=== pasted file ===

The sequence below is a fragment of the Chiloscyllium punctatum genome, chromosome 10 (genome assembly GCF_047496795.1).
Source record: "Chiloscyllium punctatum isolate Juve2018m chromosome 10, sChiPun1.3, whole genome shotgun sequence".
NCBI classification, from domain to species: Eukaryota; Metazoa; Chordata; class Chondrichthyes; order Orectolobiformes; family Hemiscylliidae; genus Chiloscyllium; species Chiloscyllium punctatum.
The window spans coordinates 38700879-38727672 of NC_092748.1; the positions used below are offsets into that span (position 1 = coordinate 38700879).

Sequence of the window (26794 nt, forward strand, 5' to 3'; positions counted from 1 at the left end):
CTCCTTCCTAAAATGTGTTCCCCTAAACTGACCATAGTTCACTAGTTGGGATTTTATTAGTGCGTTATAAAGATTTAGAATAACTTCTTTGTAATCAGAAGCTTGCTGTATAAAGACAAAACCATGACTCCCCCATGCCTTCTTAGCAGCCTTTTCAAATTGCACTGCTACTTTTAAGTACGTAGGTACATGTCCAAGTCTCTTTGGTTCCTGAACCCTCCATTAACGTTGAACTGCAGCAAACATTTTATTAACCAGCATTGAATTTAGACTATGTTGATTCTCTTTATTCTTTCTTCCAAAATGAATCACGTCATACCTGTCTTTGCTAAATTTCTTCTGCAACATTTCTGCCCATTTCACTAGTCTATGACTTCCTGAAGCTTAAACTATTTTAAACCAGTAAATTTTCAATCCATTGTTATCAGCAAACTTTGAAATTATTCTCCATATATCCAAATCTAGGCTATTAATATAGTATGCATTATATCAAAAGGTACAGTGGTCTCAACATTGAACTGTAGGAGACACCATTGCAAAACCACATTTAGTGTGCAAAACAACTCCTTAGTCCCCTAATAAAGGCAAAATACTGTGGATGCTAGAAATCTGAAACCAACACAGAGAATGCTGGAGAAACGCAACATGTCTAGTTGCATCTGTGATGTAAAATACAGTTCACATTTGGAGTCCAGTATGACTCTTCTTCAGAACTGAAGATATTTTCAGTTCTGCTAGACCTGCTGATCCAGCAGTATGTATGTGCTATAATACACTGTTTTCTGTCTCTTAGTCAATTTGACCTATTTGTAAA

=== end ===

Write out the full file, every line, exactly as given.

The sequence below is a fragment of the Chiloscyllium punctatum genome, chromosome 10 (genome assembly GCF_047496795.1).
Source record: "Chiloscyllium punctatum isolate Juve2018m chromosome 10, sChiPun1.3, whole genome shotgun sequence".
NCBI classification, from domain to species: Eukaryota; Metazoa; Chordata; class Chondrichthyes; order Orectolobiformes; family Hemiscylliidae; genus Chiloscyllium; species Chiloscyllium punctatum.
The window spans coordinates 38700879-38727672 of NC_092748.1; the positions used below are offsets into that span (position 1 = coordinate 38700879).

Sequence of the window (26794 nt, forward strand, 5' to 3'; positions counted from 1 at the left end):
CTCCTTCCTAAAATGTGTTCCCCTAAACTGACCATAGTTCACTAGTTGGGATTTTATTAGTGCGTTATAAAGATTTAGAATAACTTCTTTGTAATCAGAAGCTTGCTGTATAAAGACAAAACCATGACTCCCCCATGCCTTCTTAGCAGCCTTTTCAAATTGCACTGCTACTTTTAAGTACGTAGGTACATGTCCAAGTCTCTTTGGTTCCTGAACCCTCCATTAACGTTGAACTGCAGCAAACATTTTATTAACCAGCATTGAATTTAGACTATGTTGATTCTCTTTATTCTTTCTTCCAAAATGAATCACGTCATACCTGTCTTTGCTAAATTTCTTCTGCAACATTTCTGCCCATTTCACTAGTCTATGACTTCCTGAAGCTTAAACTATTTTAAACCAGTAAATTTTCAATCCATTGTTATCAGCAAACTTTGAAATTATTCTCCATATATCCAAATCTAGGCTATTAATATAGTATGCATTATATCAAAAGGTACAGTGGTCTCAACATTGAACTGTAGGAGACACCATTGCAAAACCACATTTAGTGTGCAAAACAACTCCTTAGTCCCCTAATAAAGGCAAAATACTGTGGATGCTAGAAATCTGAAACCAACACAGAGAATGCTGGAGAAACGCAACATGTCTAGTTGCATCTGTGATGTAAAATACAGTTCACATTTGGAGTCCAGTATGACTCTTCTTCAGAACTGAAGATATTTTCAGTTCTGCTAGACCTGCTGATCCAGCAGTATGTATGTGCTATAATACACTGTTTTCTGTCTCTTAGTCAATTTGACCTATTTGTAAA